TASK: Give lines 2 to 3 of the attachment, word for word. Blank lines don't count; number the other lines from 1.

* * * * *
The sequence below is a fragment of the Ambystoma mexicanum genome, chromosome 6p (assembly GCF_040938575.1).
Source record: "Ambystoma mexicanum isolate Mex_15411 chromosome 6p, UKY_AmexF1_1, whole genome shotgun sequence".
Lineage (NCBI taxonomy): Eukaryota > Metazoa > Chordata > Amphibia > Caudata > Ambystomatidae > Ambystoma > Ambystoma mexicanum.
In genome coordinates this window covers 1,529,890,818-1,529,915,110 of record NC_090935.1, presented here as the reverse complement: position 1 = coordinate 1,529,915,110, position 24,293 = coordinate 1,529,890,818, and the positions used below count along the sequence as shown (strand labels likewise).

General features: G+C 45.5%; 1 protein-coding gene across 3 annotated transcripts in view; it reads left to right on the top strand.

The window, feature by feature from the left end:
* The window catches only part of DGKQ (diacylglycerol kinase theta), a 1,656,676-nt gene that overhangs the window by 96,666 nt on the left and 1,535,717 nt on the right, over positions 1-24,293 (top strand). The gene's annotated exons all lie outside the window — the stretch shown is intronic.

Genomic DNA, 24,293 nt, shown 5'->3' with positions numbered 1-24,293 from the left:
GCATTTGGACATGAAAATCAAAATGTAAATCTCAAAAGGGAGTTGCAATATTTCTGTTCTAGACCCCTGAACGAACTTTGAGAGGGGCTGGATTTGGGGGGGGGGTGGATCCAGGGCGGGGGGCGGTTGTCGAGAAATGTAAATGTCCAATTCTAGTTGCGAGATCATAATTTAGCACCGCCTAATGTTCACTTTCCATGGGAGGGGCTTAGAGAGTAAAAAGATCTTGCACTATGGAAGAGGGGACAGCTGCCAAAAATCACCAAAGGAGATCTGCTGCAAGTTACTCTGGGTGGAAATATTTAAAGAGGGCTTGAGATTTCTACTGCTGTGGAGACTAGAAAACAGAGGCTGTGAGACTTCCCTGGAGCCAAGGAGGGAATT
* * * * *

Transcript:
Source record: "Ambystoma mexicanum isolate Mex_15411 chromosome 6p, UKY_AmexF1_1, whole genome shotgun sequence".
Lineage (NCBI taxonomy): Eukaryota > Metazoa > Chordata > Amphibia > Caudata > Ambystomatidae > Ambystoma > Ambystoma mexicanum.